Why trading for Colt McCoy doesn't make sense

Quarterback Colt McCoy, left, is on the trading block, and the Eagles could add safety Oshiomogho Atogwe. (AP Photos)

Regular readers of MTC know I view the Eagles' backup quarterback situation as one of the biggest concerns on the team as we look ahead to training camp.

But at this point, I'd be surprised if it's anyone other than Mike Kafka filling the No. 2 role behind Michael Vick.

Yesterday, SI.com's Peter King recommended the Eagles take a shot on Browns quarterback Colt McCoy, who's on the trading block:

I think if I'm Andy Reid or Mike McCarthy, I'm calling Cleveland GM Tom Heckert and sending a 2013 sixth-rounder to Cleveland for McCoy. Perfect backup quarterback who, in time, might be good enough to start for your team for multiple seasons. Take out the tape of his game at Pittsburgh last season, before he got blasted by James Harrison, and tell me he doesn't have the poise, decision-making and presence to have a chance to be a good player.

The Browns took McCoy in the third round of the 2010 draft with the 85th overall pick. The Eagles selected Kafka that same year in the fourth round with the 122nd pick.

Here's the thing about adding another veteran QB to the mix at this point: You have to be certain that the new guy is going to provide a significant upgrade over Kafka (and Trent Edwards), because there's only room on the roster for three quarterbacks. Vick and rookie Nick Foles are locks for two of the spots. That leaves room for just one more QB - hypothetically either Kafka, Edwards OR McCoy.

Keeping that in mind, it doesn't really make sense to trade for a quarterback (even if it means only giving up a late-round pick) if he's far from a lock to make the roster. Were McCoy to get cut, that might be a different story.

But if the Eagles really liked him and felt he'd provide a clear upgrade as Vick's backup, they probably would not have waited this long to make a move for him.

McCoy started 13 games last year, completing 57.2 percent of his passes and averaging 5.9 yards per attempt. He threw 14 touchdowns and 11 interceptions. The YPA number ranked 32nd in the NFL, ahead of only Blaine Gabbert. McCoy threw 40 more passes than Vick, but Vick completed 24 more passes of 20+ yards. A lot of that had to do with the skill-position players on each team, but the point is the Eagles' offense relies on big plays downfield to DeSean Jackson and the other receivers. I'm not sure that makes McCoy such a good fit in this offense.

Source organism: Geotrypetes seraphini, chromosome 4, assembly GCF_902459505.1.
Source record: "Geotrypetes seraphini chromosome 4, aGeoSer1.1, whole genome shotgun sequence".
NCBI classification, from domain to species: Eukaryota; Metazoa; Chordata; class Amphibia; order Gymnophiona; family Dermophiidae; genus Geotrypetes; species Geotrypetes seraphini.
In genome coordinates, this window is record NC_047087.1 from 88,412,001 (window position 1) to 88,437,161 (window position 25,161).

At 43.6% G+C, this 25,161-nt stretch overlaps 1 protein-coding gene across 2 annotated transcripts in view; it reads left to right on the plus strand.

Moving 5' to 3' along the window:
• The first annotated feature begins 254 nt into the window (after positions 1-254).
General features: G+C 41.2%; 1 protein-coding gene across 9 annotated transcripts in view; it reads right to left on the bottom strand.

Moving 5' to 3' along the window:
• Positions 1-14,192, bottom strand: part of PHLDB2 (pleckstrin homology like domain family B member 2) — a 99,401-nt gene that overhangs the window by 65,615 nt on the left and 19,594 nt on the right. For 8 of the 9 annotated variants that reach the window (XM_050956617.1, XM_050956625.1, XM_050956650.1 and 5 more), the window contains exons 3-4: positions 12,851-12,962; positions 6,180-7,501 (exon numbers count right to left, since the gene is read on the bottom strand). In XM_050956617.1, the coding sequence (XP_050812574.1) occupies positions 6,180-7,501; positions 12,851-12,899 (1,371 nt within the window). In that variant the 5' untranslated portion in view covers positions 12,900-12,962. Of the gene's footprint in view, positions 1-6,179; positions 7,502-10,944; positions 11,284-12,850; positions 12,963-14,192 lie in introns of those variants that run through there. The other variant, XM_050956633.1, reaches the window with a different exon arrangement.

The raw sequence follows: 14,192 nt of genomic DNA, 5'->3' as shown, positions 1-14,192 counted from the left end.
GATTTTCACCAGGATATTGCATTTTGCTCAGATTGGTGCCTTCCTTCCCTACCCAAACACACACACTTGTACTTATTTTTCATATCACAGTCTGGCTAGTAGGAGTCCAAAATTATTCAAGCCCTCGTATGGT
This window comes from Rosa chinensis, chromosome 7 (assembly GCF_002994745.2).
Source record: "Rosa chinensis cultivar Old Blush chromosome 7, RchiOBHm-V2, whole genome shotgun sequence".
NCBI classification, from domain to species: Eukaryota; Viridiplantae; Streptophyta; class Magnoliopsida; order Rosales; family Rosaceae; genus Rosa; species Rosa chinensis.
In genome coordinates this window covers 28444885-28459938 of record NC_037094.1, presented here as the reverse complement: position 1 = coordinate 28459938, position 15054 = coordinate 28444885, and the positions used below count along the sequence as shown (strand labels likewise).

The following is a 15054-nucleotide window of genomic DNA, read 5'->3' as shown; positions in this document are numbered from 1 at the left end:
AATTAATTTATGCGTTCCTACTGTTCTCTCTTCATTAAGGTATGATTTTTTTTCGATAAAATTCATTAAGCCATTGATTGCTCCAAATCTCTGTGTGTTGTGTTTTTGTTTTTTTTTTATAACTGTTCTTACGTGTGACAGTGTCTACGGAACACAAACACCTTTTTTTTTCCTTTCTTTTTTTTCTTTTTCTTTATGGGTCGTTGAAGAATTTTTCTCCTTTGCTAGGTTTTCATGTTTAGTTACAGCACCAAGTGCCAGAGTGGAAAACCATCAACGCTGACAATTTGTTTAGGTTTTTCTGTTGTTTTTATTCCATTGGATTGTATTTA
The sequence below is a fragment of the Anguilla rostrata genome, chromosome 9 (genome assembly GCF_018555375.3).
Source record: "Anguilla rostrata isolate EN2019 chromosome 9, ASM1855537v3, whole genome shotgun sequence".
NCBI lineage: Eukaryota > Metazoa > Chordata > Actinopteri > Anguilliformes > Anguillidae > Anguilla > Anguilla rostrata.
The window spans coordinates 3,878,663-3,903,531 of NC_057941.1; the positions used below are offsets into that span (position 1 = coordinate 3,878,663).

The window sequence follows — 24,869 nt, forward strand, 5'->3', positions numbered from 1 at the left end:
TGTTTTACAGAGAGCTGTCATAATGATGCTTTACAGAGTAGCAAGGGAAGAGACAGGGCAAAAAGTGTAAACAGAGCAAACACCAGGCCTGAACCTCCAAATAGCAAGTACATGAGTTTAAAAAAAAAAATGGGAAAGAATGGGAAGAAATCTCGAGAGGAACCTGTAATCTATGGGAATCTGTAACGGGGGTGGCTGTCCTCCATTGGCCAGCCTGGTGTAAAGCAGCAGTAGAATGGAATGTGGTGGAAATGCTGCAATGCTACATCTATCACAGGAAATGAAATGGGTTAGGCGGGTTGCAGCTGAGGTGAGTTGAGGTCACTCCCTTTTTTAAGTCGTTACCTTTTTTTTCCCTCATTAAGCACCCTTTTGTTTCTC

Arash Madani of Sportsnet Canada reports that the Eagles and veteran safety Oshiomogho Atogwe (an Ontario native) have agreed to terms on a new deal.

Atogwe played in 13 games with the Redskins last season. A third-round pick in 2005, he spent the previous six seasons with the Rams.

Nate Allen and Kurt Coleman were the first-team safeties during mini-camps. Jaiquawn Jarrett, a second-round pick in 2011, continues to be a mystery, and signing Atogwe would advance the argument that the Eagles are not getting what they want from the Temple product.

Colt Anderson, a safety/special teams ace, continues to recover from a torn ACL.

Atogwe has 25 career interceptions, but he battled hamstring, toe and knee injuries last year and turns 31 next week. This could be a depth signing, but given the Eagles' uncertainty at safety, Atogwe would likely be given a chance to compete for a starting spot this summer.

Update: Chris Russell of ESPN Radio 980 Tweeted that Atogwe texted him and said the report is true. The Eagles have not yet confirmed the move, and the Inquirer's Jeff McLane reports that a deal has NOT been finalized.


There was some confusion over the weekend about a Boston Globe column, written by Greg A. Bedard. Here's the passage that relates to the Eagles:

Eagles receiver DeSean Jackson started a rap label and dropped $25,000 at a Los Angeles launch party. In his office that is still inside the Eagles’ NovaCare facility, former team president Joe Banner is having a good laugh. Jackson received his $47 million extension, in good measure, because Banner had his contract power usurped. Banner never would have done that deal.

It seemed clear to me that Bedard was offering his opinion, but some took that passage to mean he was reporting that Banner told him he wouldn't have done the Jackson deal. He wasn't reporting that at all, and he eliminated any doubt afterwards via Twitter.

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